How is that a good deal? Well, ‘The Presence of God is not naturally discerned. It involves an experience that takes us beyond the realm of our five senses. It calls on our capacity to experience spiritual, not material, reality. ...a beyond-words awareness of unseen reality, an awareness of a presence that is not sensually felt...an awareness that emerges out of deep pain as Warm Truth, and becomes more real as pain grows deeper.’
We usually come to this private place of meeting God to vent our bitterness, anger and frustration. But the upshot is the likelihood of ending up on cloud nine even on a cloudless day. That has been my experience when I would throw myself to encounter God instead of spending days stonewalling Him.
Finally, I’d like to go back to an earlier chapter at the start of the book.
[Chapter 2 We need a good story]
“Pity kills people. Sometimes, it is self-pity, sometimes it is pity from other people.”
“When life throws an unexpected curve our way, when the second shoe drops soon after the first...a more visible self-concern surfaces as the strongest passion we feel. It takes many forms - often self-pity, sometimes a hardened determination to survive, perhaps a relentless demand that someone see our pain and care. More often it’s a decision to hide, to let no one see our real struggles. A few commit suicide. Many renounce all responsibilities that require them to put someone else's needs above their own. Most of us just get on. Whatever way we can, we live to dull the pain. Whatever the means, the goal is the same: Handle pain!”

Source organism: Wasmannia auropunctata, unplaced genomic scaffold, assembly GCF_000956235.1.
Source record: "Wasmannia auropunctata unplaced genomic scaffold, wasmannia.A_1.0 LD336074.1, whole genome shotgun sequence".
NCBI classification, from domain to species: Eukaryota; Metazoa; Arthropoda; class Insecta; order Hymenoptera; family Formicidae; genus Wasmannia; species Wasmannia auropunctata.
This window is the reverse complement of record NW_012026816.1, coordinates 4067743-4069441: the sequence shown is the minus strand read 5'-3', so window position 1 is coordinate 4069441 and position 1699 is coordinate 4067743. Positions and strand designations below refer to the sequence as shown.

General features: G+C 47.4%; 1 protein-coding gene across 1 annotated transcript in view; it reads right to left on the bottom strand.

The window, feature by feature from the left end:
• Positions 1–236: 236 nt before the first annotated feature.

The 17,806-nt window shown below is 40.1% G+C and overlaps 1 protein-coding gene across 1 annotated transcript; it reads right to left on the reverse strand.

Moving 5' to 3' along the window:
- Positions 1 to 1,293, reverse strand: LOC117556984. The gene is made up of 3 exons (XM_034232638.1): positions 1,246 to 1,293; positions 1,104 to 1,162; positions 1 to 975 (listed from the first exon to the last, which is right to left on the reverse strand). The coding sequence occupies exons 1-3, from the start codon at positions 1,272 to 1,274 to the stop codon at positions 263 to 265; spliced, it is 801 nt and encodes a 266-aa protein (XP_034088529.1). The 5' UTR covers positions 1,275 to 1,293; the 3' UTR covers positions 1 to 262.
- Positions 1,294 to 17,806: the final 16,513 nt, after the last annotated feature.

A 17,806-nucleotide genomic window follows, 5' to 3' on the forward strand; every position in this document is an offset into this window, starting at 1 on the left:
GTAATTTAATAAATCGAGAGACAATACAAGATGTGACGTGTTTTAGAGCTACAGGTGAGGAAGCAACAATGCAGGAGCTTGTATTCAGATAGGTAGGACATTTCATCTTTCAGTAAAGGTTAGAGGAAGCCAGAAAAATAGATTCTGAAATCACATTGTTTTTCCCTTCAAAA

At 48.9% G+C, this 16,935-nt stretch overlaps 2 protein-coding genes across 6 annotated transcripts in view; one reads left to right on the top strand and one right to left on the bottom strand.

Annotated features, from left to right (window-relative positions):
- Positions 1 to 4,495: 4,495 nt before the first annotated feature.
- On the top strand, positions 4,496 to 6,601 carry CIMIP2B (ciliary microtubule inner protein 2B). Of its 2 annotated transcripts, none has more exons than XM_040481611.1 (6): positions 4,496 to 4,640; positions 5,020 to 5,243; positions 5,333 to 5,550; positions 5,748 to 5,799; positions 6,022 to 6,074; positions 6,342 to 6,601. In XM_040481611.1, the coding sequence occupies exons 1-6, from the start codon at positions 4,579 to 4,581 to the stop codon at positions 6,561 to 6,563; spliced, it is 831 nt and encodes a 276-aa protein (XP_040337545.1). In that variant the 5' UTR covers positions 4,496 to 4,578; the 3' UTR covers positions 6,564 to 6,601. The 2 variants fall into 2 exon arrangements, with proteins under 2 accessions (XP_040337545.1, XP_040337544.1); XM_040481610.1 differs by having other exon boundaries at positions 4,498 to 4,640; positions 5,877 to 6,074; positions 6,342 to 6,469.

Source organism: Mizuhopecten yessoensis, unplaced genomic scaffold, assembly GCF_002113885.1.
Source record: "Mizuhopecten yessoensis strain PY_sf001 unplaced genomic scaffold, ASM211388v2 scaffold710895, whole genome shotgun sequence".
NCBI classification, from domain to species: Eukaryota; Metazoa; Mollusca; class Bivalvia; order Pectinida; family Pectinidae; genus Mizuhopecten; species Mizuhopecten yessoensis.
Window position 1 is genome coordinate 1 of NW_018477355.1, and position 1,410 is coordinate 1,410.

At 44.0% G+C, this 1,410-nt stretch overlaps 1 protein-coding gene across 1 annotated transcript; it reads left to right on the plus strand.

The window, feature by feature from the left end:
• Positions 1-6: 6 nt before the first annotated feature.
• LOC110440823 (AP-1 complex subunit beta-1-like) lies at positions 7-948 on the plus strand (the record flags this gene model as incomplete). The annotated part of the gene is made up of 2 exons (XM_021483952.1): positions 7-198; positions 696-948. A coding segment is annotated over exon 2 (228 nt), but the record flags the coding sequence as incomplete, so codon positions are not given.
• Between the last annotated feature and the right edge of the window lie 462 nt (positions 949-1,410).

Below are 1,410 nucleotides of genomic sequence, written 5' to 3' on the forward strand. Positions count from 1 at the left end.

However “as long as the goal is to handle pain, relationships suffer. We pull back. Sometimes, all that separates Christians from non-Christians is our understanding of how to produce ...good feelings. The pursuit of soul-pleasure remains primary. We contribute to want something or someone more than God. We don’t think that’s our biggest problem, but it is. (Why? Because) when the One we depend on to give us a good time doesn’t do His job, we feel betrayed, let down, thoroughly disillusioned. He neither reverses the tragedy nor fills us with peace and joy. Eventually, we may learn to hate Him.
How do we trust a sometimes disappointing, seemingly fickle God who fails to do for us what good friends, if they could, would do?"
Naomi’s life story teaches us that “shattered dreams open the door to better dreams, dreams that we do not properly value until the dreams that we improperly value are destroyed. Shattered dreams destroy false expectations, such as the ‘victorious’ Christian life with no real struggle or failure. They help us discover true hope...it moves us away from demanding what’s good...toward desiring what’s better...until heaven provides what’s best.”
THIS BOOK DELIVERS A FRESH REMINDER that when things are going well, God is just a passing thought; but when bad things happen, He is immediately blamed. Ultimately, persuades the author, ‘we are not defined by the things we suffer’, we can surely be refined by the experience if we do not lose heart and our faith in a loving God who has the final say.
If you're going through an exceptionally trying time and need a good challenge to stay the course, pick up this book!